Thursday, March 29, 2012

"Hate Crimes"

While I haven’t followed the Trayvon Martin killing as closely as some I’m certainly interested and, from what I’ve heard, it doesn’t look good for the police. However I prefer waiting for the final returns before getting enthusiastic. One obvious conclusion is that there’s something very wrong with Florida’s “stand your ground” law. It’s worth knowing that it was enacted by the Florida legislature with aggressive promotion by the Governor Jeb Bush.

An ancillary argument has developed on which I have a firm opinion. That is the place of separate legal treatment for “hate” crimes. The following was written five years ago when I was learning the advantage of the computer over the electric typewriter and hadn’t got to email. I consider it equally relevant today. I don’t expect complete agreement on this one.

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While I accept the legitimacy of arguments of those who want a special category for “hate crimes” I disagree with their conclusion. For openers, the word “hate” in this context takes in too much territory. There are many hate induced violent crimes that don’t affect homosexuals, ethnic or religious minorities such as acts between any combination of jealous husbands, wives or lovers. At the risk of seeming homophobic, I have only begrudgingly accepted the loss of two perfectly good words that have been part of the English language for centuries, queer and gay. I can get by with synonyms. But hate is too big a word to be co-opted by any group to support its agenda.

As a practical matter, our ability to determine intent in the commission of crimes is inexact. Then there is the possibility that courts in homophobic or racist communities might use this tool against the people it was meant to protect.

Most important, I believe that murder is murder and armed robbery is just that, nothing more or less. I grant the need for a federal statute against murder. It was incongruous for O.J. Simpson to be acquitted of that crime in California and convicted in Federal Court for depriving people of their civil rights by murdering them. But I’d be as upset by a violent act committed against me for the contents of my wallet as I would by the same act committed because my parents were Jewish. When it comes to violent crime, I am an equal opportunity hater.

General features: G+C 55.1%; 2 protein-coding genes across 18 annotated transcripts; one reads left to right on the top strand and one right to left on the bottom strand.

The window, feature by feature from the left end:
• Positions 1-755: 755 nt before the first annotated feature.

Monday, March 26, 2012

Point Spread

On the subject of gambling my attitude is libertarian. I do criticize state lotteries as essentially taxes on the poor. Still the libertarian wins out over the Good Samaritan and I say let them have at it, a view consistent with the hours I’ve spent at blackjack tables.
In legal gambling, as we tend to think of it, the rules are an open book. We know they favor the house or state, not necessarily to the same degree. The last I heard, the return on  state lotteries was a fourth of casino slot machines, information available to any interested bettor. It’s my understanding these rules of the game are well enforced. If foul play were discovered, either at private or state owned facilities, it would work to the financial detriment of the state.
But there are games going on in lower Manhattan that leave the aggregate of these games of chance in the dust. They take place in virtual secrecy with considerably less policing. They provide a breeding ground for foul play compounded by the fact that the big guys get to keep their winnings and pay for their losses with other peoples’ money, ours.  
I don’t fault Bush’s TARP or Obama’s Stimulus. I place a higher value on survival than on propriety. But a system that allows a select part of the private sector to inflict this cost on the nation is in need of major revision. It seems unthinkable that, horror of horrors, less regulation is in order. Clearly the opposite is the case. The two major financial collapses of the past century followed extended periods of deregulation.